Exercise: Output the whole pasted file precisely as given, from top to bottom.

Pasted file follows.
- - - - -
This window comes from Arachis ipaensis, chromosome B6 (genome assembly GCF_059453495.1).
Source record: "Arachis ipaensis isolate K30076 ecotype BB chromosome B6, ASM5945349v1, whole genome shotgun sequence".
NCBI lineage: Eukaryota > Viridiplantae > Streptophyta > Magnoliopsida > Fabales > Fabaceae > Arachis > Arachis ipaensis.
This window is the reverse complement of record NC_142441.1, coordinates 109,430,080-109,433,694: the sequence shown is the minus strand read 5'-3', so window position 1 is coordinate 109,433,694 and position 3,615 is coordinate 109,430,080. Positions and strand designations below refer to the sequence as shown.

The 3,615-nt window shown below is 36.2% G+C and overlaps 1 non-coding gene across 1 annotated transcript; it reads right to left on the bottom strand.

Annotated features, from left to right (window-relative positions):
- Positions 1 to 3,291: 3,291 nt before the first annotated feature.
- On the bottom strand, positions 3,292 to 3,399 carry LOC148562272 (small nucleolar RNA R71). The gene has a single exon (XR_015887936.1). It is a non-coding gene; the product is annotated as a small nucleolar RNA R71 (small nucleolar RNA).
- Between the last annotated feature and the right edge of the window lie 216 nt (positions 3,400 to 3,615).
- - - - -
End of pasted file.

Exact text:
This window comes from Arachis ipaensis, chromosome B6 (genome assembly GCF_059453495.1).
Source record: "Arachis ipaensis isolate K30076 ecotype BB chromosome B6, ASM5945349v1, whole genome shotgun sequence".
NCBI lineage: Eukaryota > Viridiplantae > Streptophyta > Magnoliopsida > Fabales > Fabaceae > Arachis > Arachis ipaensis.
This window is the reverse complement of record NC_142441.1, coordinates 109,430,080-109,433,694: the sequence shown is the minus strand read 5'-3', so window position 1 is coordinate 109,433,694 and position 3,615 is coordinate 109,430,080. Positions and strand designations below refer to the sequence as shown.

The 3,615-nt window shown below is 36.2% G+C and overlaps 1 non-coding gene across 1 annotated transcript; it reads right to left on the bottom strand.

Annotated features, from left to right (window-relative positions):
- Positions 1 to 3,291: 3,291 nt before the first annotated feature.
- On the bottom strand, positions 3,292 to 3,399 carry LOC148562272 (small nucleolar RNA R71). The gene has a single exon (XR_015887936.1). It is a non-coding gene; the product is annotated as a small nucleolar RNA R71 (small nucleolar RNA).
- Between the last annotated feature and the right edge of the window lie 216 nt (positions 3,400 to 3,615).